Elections officials in Thurston County took what Auditor Mary Hall called “a lot of special precautions” to protect ballot processing workers starting on Election Day.
Following the discovery of unidentified white powder in envelopes received by elections offices in King, Pierce, Skagit, and Spokane counties yesterday, members of the Thurston County Sheriff’s office and U.S. Department of Homeland Security trained elections workers. “We have a lot of special procedures,” Hall told The JOLT tonight, including “wearing masks where typically they just wear gloves.”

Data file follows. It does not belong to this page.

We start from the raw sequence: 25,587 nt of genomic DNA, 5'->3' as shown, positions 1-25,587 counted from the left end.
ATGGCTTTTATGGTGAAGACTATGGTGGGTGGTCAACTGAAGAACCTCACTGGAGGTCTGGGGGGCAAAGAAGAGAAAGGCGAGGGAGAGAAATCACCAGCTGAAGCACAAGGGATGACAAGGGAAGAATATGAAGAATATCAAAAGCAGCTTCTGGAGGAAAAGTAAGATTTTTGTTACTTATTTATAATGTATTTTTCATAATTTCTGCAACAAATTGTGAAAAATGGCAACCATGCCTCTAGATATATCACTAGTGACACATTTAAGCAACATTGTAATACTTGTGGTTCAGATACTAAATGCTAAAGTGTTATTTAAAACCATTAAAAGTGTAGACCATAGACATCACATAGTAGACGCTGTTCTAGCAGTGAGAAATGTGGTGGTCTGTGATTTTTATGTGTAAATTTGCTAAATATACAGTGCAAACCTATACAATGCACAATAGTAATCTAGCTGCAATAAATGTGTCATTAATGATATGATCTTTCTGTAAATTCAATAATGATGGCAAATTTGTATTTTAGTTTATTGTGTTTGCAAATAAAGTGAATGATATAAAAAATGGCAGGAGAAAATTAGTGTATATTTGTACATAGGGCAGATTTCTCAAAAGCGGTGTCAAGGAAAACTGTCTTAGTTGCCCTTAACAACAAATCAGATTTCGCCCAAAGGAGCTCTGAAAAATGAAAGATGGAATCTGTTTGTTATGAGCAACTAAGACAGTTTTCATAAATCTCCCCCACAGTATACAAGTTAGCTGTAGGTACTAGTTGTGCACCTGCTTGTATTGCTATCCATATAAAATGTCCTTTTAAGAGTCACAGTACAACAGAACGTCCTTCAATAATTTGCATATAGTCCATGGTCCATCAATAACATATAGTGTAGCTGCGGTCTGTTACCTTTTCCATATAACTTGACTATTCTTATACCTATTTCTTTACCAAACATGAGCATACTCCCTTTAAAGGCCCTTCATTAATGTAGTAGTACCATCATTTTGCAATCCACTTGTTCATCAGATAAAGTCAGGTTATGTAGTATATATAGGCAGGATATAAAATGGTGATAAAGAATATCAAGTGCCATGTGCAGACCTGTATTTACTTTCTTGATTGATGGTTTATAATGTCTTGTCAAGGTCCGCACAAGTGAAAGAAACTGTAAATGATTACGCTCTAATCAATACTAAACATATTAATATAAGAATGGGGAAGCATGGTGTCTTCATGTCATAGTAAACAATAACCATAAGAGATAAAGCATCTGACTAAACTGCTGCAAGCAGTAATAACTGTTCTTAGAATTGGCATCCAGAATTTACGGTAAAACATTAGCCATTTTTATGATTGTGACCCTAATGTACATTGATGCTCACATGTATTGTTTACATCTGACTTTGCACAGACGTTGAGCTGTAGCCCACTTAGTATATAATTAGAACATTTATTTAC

No powder has been found to date in an official Thurston County ballot envelope.
As a precaution, ballot processing workers were sent home early today at 4:30 so that specially trained staff could open mailbags.
One seasonal election worker told The JOLT that today’s morning briefing by Homeland Security officials ended with a message advising anyone who was uncomfortable that they are “free to go.” “There were 65 of us in the room. No one left,” the worker said.
Most seasonal election workers are retired individuals who process ballots each election cycle and are paid at the minimum wage.
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